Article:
Kee Tissa: Following Gods Law leads to freedom, not restraint

Kee Tissa

Exodus 30:11-34:35

I Kings 18:1-39

Our ancestral teachers, the ancient sages, cultivated puns. They took their verbal play more seriously than most modern practitioners of the art, who seek only to amuse. The sages usually employed a pun to portray some instruction.

Take, for example, one of the most famous of the old puns. The Bible maintains that "The Tablets were the work of God, and the writing was of God, engraved on the Tablets" (Exodus 32:16). Rabbi Yehoshua ben Levi said, "Do not read `engraved,' but rather `freedom,' for no one is free but one who engages in the Law" (Mishnah Avot 6:2).

In Hebrew, changing one vowel transforms engraved, harut, into freedom, herut; a tiny change, as the biblical text does not even have vowels.

Rabbi Yehoshua teaches a strange paradox. How could law generate freedom? Law apparently constrains and restricts, rather than freeing. One who obeys the law refrains from doing prohibited acts, and insists on doing required ones, instead of following free impulse. It makes sense for a rabbi to praise the Law, but why praise it as a source of freedom? Why not admit that the Law opposes freedom, and praise the Law as above freedom?

Let me propose a key to this paradox. The poet and essayist Ed Codish once observed to me that "freedom" means a different thing in ancient texts and in modern ones.

To the moderns, freedom indicates "freedom from." We say, "You can't tell me what to do, it's a free country." Ask us to form an image of someone truly free, and we think of someone taking the day off, sprawled on his couch watching the game, drinking beer and eating junk food. He has nothing to do, and no one to tell him what not to do. He can vegetate in freedom.

The ancients thought primarily of "freedom to." A free person can accomplish something meaningful. A talented person who practices the violin for years has the freedom to pick up the violin and produce sounds of exquisite beauty. I, who may not have had the talent and certainly have not exercised the discipline, have no meaningful freedom with a violin. Perhaps I can make it screech.

I recently used this insight into the changing meaning of freedom to help a student understand a passage of medieval philosophy. She asked my help with the end of the Kuzari, a philosophic work written around 1130 C.E. by Rabbi Yehudah HaLevi, where the author distinguishes four causes of events: direct divine intervention, nature, accident and human will. Only miracles exemplify the first level, direct intervention. We see the second level, nature, when a thing develops according to its inherent proclivities. When accidents can befall it, we see the third level. And when a human decides its fate, we see the fourth level, free will.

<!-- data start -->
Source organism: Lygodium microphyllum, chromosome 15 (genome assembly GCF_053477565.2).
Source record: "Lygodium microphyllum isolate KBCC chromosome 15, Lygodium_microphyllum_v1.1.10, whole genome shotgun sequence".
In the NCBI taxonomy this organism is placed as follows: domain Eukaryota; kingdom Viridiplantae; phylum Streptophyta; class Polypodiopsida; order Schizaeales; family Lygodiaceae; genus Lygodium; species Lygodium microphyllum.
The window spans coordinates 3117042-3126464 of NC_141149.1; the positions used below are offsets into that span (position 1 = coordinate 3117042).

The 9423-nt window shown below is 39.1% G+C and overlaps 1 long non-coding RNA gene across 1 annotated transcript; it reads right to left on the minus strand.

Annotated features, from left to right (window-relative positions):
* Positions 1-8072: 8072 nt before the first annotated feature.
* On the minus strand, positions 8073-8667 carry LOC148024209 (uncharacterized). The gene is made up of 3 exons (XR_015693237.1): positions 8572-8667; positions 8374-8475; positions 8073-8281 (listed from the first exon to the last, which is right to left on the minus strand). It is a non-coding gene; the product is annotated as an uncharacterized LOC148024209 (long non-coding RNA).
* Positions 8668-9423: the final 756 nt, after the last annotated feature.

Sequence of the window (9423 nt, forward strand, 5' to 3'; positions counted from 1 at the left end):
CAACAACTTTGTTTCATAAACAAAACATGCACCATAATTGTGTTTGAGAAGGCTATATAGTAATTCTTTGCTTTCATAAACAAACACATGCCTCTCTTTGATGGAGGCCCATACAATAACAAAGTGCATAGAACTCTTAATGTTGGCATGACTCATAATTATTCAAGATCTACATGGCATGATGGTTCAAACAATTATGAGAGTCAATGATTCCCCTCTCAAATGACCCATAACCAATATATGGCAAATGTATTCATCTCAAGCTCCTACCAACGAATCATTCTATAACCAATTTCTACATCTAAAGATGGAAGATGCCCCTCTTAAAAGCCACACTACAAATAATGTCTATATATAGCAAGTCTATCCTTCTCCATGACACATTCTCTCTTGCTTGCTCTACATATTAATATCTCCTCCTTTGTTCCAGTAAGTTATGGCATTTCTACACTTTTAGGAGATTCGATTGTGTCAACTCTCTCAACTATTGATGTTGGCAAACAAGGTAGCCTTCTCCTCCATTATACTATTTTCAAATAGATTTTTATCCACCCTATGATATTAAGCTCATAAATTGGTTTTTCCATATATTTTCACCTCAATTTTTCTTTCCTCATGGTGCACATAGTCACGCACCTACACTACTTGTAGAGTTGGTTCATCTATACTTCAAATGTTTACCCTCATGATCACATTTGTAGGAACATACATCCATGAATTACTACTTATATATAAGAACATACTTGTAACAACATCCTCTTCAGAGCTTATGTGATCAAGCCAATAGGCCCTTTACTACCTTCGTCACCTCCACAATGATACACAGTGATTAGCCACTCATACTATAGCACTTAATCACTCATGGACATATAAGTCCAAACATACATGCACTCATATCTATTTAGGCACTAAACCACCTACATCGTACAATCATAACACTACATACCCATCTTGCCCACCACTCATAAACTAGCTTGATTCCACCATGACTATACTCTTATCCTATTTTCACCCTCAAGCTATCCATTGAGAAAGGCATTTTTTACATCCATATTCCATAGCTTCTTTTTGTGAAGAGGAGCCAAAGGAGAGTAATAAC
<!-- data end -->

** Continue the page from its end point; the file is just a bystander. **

Rabbi Yehudah HaLevi draws an example from human speech. True prophecy exemplifies the first level, direct divine intervention. That human beings have the ability and need to communicate illustrates the second level, nature. The actual language spoken by a specific human includes the third level, accident, for all human languages share some natural structure, but the accidents of history determine the conventional words and constructions of a particular language. All language, then, combines natural and accidental elements (in this observation, Yehudah HaLevi sounds like the modern linguistic theoretician, Noam Chomsky). The artful speech of a poet, or of some other intelligent, thinking person who chooses words carefully to explore a subject, deserves to be called the product of human free will.

My student asked, "Why can free speech come only from an intelligent, thinking person?" I replied that, for Rabbi Yehudah HaLevi, only a thinking person has the freedom to accomplish something significant with speech.

If so, a person who makes a whole life into something significant has achieved a high form of this kind of freedom. And that explains Rabbi Yehoshuah's paradoxical pun: "One who engages in the Law can become free."